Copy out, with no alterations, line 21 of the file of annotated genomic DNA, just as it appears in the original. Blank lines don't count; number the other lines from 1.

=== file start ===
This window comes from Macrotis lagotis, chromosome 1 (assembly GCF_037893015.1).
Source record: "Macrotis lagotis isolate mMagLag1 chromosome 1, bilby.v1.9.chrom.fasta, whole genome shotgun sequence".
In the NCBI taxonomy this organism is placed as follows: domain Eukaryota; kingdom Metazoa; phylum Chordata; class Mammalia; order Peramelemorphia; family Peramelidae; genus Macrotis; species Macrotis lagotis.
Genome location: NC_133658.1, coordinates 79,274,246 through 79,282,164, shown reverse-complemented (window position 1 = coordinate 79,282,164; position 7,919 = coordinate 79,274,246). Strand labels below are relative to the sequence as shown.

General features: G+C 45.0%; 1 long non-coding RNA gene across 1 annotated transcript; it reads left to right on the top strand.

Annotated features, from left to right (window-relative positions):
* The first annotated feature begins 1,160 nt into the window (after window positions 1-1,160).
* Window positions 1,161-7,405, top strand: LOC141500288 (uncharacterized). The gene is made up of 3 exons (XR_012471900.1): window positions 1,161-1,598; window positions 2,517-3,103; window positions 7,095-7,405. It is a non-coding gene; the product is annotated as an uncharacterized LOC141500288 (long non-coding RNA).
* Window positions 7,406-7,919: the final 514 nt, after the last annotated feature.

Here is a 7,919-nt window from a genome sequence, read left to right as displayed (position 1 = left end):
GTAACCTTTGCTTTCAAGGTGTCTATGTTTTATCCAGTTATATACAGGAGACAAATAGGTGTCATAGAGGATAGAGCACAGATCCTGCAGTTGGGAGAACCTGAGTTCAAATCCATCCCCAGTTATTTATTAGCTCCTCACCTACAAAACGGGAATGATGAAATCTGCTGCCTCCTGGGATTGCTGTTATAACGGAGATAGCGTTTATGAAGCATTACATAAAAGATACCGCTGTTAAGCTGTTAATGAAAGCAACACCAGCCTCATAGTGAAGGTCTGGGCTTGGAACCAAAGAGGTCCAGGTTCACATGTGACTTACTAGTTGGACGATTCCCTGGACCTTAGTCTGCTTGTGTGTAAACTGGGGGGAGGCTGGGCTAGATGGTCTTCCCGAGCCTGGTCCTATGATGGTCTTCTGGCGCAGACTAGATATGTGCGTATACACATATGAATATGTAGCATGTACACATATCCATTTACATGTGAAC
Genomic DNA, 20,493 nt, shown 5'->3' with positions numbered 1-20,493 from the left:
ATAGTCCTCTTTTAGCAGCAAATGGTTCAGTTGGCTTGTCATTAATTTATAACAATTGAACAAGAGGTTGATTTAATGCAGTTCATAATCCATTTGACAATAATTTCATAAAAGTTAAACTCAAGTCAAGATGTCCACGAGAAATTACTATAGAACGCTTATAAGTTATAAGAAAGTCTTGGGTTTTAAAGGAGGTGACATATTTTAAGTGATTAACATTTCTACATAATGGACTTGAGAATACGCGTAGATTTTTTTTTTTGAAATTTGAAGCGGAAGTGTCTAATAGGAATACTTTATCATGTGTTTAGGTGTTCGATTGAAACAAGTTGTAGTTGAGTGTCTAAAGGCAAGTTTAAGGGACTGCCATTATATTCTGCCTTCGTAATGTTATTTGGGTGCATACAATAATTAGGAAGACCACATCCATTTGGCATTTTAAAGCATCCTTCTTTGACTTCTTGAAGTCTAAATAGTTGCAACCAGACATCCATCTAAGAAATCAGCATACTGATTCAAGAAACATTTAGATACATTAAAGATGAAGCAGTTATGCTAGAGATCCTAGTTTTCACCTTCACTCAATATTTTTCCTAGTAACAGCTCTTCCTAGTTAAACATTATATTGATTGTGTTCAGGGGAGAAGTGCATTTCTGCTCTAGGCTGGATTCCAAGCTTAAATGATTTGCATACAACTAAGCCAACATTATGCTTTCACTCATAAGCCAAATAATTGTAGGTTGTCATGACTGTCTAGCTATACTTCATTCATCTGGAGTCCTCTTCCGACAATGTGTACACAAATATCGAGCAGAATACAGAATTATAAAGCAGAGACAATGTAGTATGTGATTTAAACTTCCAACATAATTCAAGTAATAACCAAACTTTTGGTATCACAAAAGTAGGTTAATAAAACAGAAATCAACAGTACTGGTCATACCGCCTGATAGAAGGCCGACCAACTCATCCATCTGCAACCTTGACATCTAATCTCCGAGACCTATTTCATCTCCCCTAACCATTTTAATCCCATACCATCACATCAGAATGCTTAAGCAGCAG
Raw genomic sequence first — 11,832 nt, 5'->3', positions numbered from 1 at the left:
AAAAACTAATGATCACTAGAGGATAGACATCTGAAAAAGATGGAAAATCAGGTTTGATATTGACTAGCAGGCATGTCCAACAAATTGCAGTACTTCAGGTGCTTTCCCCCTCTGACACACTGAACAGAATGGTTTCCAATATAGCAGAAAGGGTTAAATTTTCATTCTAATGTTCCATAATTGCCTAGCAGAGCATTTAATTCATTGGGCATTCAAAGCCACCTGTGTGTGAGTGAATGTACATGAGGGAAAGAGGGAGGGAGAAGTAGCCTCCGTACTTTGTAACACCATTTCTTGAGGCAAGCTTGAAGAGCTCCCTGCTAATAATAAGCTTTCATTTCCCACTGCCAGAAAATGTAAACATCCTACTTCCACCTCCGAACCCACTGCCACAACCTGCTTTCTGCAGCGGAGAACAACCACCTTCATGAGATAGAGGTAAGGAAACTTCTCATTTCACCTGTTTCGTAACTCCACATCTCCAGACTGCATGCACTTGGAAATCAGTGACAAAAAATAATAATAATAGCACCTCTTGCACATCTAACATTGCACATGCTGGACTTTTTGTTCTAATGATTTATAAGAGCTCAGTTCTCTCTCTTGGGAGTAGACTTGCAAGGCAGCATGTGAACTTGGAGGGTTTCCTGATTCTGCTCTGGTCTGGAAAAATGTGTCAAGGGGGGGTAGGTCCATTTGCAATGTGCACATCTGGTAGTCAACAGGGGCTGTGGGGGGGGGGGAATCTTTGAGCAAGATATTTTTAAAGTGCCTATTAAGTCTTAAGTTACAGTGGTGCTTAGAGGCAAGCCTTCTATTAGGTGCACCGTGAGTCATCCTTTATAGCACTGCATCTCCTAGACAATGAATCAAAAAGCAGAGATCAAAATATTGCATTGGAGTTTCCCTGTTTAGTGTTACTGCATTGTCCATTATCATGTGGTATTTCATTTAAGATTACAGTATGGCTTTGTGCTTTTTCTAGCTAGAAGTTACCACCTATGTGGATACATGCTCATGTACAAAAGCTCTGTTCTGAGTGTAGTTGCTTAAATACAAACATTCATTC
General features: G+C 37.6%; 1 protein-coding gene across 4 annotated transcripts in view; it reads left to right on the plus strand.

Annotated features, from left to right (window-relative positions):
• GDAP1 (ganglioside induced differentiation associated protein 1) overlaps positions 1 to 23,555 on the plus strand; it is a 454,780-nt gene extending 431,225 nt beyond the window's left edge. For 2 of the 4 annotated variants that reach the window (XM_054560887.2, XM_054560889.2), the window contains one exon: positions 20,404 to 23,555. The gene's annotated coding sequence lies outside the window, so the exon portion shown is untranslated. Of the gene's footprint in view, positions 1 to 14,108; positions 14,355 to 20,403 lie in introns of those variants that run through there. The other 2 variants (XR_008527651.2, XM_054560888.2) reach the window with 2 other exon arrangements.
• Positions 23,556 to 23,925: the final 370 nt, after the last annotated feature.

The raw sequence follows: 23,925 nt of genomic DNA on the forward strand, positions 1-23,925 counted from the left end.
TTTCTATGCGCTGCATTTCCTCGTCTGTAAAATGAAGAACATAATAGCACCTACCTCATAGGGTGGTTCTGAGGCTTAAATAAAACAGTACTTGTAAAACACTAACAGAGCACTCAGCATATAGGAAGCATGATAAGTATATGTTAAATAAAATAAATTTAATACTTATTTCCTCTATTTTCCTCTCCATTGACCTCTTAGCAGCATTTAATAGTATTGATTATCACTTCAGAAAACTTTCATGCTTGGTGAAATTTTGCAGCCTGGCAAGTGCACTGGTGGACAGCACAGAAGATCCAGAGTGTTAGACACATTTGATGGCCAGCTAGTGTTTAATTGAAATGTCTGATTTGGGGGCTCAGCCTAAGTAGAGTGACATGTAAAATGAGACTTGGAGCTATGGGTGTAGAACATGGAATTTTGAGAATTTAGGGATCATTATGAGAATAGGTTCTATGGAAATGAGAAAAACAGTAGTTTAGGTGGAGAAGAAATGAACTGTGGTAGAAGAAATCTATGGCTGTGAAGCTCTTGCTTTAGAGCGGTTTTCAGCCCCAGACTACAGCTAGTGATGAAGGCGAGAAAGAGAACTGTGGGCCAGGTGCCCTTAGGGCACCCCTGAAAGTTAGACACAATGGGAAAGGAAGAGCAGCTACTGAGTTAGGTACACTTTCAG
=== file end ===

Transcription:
TTTCTATGCGCTGCATTTCCTCGTCTGTAAAATGAAGAACATAATAGCACCTACCTCATAGGGTGGTTCTGAGGCTTAAATAAAACAGTACTTGTAAAACACTAACAGAGCACTCAGCATATAGGAAGCATGATAAGTATATGTTAAATAAAATAAATTTAATACTTATTTCCTCTATTTTCCTCTCCATTGACCTCTTAGCAGCATTTAATAGTATTGATTATCACTTCAGAAAACTTTCATGCTTGGTGAAATTTTGCAGCCTGGCAAGTGCACTGGTGGACAGCACAGAAGATCCAGAGTGTTAGACACATTTGATGGCCAGCTAGTGTTTAATTGAAATGTCTGATTTGGGGGCTCAGCCTAAGTAGAGTGACATGTAAAATGAGACTTGGAGCTATGGGTGTAGAACATGGAATTTTGAGAATTTAGGGATCATTATGAGAATAGGTTCTATGGAAATGAGAAAAACAGTAGTTTAGGTGGAGAAGAAATGAACTGTGGTAGAAGAAATCTATGGCTGTGAAGCTCTTGCTTTAGAGCGGTTTTCAGCCCCAGACTACAGCTAGTGATGAAGGCGAGAAAGAGAACTGTGGGCCAGGTGCCCTTAGGGCACCCCTGAAAGTTAGACACAATGGGAAAGGAAGAGCAGCTACTGAGTTAGGTACACTTTCAG